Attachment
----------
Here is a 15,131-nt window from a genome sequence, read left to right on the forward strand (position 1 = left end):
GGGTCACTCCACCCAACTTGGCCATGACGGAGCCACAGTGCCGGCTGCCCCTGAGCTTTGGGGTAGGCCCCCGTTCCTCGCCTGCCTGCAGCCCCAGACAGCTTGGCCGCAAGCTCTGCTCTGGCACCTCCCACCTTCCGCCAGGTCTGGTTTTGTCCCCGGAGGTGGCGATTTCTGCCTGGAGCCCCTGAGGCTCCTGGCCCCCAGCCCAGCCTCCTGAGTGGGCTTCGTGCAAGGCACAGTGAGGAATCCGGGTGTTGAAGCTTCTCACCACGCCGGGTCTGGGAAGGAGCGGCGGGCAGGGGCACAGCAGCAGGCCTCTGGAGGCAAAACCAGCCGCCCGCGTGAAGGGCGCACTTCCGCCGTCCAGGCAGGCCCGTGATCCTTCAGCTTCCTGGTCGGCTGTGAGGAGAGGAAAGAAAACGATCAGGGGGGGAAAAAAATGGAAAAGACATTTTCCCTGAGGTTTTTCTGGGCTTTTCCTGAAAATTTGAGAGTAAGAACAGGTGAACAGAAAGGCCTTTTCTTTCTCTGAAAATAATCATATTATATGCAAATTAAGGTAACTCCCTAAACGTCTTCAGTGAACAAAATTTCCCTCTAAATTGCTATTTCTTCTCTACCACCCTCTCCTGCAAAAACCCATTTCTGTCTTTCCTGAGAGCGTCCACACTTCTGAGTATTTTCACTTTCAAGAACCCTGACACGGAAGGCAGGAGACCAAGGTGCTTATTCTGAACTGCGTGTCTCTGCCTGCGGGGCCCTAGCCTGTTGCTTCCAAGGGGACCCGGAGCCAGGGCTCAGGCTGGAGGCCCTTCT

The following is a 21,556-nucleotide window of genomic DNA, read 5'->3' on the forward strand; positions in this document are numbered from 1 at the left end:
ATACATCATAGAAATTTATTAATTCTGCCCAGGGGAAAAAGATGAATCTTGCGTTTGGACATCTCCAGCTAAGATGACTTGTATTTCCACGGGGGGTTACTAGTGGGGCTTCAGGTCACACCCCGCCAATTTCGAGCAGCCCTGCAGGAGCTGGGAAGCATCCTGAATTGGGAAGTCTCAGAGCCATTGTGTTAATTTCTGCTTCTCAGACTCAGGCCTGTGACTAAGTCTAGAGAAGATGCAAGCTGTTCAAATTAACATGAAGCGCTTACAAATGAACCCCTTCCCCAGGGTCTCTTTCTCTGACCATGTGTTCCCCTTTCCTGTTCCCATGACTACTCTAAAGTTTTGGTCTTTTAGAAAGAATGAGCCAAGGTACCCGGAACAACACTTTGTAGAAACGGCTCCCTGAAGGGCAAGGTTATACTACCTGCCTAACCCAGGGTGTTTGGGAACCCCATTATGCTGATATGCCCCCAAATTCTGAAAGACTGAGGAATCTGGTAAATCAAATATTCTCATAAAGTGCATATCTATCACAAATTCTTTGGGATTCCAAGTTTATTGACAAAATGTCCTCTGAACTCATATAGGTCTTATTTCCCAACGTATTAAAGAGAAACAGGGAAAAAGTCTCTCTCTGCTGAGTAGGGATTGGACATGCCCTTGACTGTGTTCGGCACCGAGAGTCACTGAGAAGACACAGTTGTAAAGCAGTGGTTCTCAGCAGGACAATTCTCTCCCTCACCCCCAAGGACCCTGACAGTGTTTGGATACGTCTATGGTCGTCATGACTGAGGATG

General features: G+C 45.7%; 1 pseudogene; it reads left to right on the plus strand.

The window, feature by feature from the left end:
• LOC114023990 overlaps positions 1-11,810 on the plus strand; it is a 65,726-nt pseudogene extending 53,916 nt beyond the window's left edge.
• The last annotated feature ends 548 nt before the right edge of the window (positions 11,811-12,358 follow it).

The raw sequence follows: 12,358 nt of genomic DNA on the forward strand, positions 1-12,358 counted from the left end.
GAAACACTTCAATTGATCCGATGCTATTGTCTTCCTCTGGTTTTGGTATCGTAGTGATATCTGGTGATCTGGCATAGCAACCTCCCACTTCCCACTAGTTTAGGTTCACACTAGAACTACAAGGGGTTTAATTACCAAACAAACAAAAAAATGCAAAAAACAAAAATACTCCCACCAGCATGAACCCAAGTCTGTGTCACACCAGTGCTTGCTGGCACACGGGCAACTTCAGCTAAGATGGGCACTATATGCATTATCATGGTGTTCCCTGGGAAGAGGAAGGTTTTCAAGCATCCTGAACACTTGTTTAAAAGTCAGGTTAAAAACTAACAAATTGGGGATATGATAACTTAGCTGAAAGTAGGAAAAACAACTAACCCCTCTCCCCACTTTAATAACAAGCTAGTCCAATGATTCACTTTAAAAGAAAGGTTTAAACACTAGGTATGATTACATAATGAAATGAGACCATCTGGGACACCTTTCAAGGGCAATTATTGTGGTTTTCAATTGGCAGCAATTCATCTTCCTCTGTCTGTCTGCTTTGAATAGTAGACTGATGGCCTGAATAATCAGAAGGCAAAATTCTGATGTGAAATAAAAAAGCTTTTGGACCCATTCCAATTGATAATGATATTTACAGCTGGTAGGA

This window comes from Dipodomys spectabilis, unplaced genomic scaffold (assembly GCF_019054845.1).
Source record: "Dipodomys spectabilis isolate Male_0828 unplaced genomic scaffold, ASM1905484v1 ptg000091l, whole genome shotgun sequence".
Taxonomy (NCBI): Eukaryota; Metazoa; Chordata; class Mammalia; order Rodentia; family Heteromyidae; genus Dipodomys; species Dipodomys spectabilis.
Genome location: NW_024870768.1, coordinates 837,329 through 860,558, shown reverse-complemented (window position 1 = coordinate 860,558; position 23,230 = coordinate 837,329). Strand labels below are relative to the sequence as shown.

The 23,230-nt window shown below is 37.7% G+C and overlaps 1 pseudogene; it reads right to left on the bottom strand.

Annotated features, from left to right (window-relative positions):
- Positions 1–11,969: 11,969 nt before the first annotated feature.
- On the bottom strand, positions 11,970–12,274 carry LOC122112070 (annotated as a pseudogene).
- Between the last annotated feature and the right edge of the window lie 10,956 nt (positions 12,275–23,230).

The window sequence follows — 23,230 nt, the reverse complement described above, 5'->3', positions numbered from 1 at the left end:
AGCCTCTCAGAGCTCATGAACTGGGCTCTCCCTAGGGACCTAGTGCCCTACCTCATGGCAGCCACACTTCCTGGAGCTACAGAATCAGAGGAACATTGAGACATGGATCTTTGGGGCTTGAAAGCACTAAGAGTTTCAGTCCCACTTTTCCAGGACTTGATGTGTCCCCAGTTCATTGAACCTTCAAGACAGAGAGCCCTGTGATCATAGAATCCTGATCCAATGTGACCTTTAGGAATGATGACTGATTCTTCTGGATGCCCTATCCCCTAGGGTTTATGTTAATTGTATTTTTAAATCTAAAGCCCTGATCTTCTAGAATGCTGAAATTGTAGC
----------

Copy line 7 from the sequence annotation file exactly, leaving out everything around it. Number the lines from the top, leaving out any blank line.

• LOC114023990 overlaps positions 1-11,810 on the plus strand; it is a 65,726-nt pseudogene extending 53,916 nt beyond the window's left edge.